This is Why Workplaces Don’t Work Without Trust

Here at EWS, we spend a lot of time thinking about the factors behind good employer-employee relationships. In March we wrote a post on workplace loyalty, whether it’s being eroded and who might be to blame. This month we’re following up by looking at the other side of the same coin: trust.

Trust and loyalty in the workplace are inextricably linked. Essentially, trust is the belief that drives the practice of loyalty. When trust is present in an organisation, people feel closer, more united and more willing to depend on each other. In its absence fragmentation, conflict and suspicion quickly fester. Colleagues become disconnected from a shared sense of purpose and often from each other. Loyalty inevitably suffers.

So, what if the erosion of loyalty in the workplace is actually a breakdown in trust? There is some compelling evidence in support of this idea, in the shape of a 2016 global study by EY into the topic.

Surveying over 9,800 full-time workers in eight countries, EY found that fewer than half of respondents had ‘a great deal of trust’ in their current employer, boss or team/colleagues. At the other end of the scale, nearly one in six had ‘very little’ or ‘no trust at all’ in their current employer.

These were the headline findings trumpeted by the report, but for us, there was a particularly alarming statistic buried on page 12:

A third (34%) of global respondents have “very little” to “no trust” in their current employer that if they “work hard” and “meet performance goals” they will be rewarded with “increased pay or a promotion.”

For some reason, these respondents no longer believe in the link between performance and reward in their organisation. Startlingly, they have lost faith in the employment contract.

This should sound alarm bells for employers everywhere, particularly when considering the four biggest consequences of lack of trust quoted in the EY report. Low-trust employees are most likely to:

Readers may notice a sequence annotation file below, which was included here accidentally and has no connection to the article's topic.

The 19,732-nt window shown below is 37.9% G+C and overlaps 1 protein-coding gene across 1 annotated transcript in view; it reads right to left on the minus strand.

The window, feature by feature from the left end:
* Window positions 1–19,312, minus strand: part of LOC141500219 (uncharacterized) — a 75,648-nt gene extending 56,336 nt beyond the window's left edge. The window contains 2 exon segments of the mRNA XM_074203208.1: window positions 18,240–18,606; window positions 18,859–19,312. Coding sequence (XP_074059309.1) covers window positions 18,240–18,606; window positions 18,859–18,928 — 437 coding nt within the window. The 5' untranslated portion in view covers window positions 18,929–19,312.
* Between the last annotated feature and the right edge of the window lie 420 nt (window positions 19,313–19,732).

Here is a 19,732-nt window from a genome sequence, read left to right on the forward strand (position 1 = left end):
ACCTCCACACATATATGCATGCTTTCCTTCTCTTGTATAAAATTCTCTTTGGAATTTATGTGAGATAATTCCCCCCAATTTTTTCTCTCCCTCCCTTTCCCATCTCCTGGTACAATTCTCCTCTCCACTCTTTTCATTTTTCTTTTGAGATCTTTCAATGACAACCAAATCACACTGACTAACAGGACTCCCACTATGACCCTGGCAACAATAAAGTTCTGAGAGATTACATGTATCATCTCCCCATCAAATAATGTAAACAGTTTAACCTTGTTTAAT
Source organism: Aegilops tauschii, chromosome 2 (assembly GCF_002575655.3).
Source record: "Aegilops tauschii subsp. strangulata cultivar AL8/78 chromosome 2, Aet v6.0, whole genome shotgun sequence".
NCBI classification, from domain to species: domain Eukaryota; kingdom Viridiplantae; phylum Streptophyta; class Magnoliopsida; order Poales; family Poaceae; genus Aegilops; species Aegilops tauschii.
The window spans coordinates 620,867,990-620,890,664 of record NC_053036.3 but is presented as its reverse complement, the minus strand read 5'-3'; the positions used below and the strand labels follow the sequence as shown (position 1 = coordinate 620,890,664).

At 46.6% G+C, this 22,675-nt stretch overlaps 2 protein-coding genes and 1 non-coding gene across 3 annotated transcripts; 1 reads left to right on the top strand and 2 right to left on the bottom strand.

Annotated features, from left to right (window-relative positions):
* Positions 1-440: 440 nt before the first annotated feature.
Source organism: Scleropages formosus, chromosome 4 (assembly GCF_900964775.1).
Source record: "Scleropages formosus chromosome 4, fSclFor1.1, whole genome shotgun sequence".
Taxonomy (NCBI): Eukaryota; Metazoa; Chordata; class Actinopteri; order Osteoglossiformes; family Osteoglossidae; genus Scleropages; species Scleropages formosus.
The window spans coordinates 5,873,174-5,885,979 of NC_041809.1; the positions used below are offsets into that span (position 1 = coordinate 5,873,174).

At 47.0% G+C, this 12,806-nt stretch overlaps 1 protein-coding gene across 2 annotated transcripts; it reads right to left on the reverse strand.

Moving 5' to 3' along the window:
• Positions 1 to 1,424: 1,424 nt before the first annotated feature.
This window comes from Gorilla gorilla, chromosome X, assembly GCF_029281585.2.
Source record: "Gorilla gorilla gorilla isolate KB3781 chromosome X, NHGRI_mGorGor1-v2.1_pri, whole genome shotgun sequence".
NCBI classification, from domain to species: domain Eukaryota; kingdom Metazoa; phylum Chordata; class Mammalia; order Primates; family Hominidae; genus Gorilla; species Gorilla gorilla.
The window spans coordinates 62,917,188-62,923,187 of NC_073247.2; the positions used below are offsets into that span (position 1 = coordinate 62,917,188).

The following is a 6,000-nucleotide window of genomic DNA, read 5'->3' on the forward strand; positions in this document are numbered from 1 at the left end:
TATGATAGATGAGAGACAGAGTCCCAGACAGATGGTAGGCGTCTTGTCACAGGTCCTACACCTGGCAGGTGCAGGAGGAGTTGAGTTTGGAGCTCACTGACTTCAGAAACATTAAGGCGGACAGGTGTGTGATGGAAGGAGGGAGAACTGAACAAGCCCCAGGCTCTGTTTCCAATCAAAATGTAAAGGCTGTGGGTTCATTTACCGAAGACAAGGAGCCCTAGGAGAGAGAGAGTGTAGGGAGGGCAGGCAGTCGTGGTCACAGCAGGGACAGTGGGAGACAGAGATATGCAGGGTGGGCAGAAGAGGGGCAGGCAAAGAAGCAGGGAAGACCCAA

1. Look for another job
  2. Work only the minimum number of hours required
  3. Be less engaged/productive
  4. Make less of an effort to produce quality work

If one in six of your employees has this low-productivity, low-morale mindset, your organisation is in serious trouble. Not least because productivity and morale are only two factors affected by workplace trust. Creativity and ingenuity are two more, according to Jacqueline Oliveira in her illuminating TEDxCesena talk The behaviour of trust in the workplace.

So what can organisations do to safeguard trust and stop employees going on what leadership consultant Dennis Jaffe calls ‘an internal strike’? Fortunately, his excellent Forbes article on the topic of trust lists six building blocks of trust, which individuals or organisations can assess for in their relationships:

  1. Reliability and dependability – Are individuals, particularly leaders, true to their word? Do they fulfil their commitments?
  2. Transparency – Do managers and leaders keep their teams in the loop or do they meet in secret and withhold important information?
  3. Competency – Do employees believe that leaders, managers and colleagues are capable of doing what they are supposed to do?
  4. Sincerity, authenticity and congruency – Do employees believe that leaders say what they believe and believe what they are saying?
  5. Fairness – Is respect, recognition and energy evenly dispersed through your workplace, or are some areas noticed and listened to more than others?
  6. Openness and vulnerability – Are leaders and managers capable of apologising, admitting mistakes or being disagreed with?

Jaffe believes organisations that are able to assess the presence or absence of each of these six qualities are best equipped to build or restore trust. With prizes such as greater productivity, creativity, ingenuity and morale at stake, it’s well worth trying.

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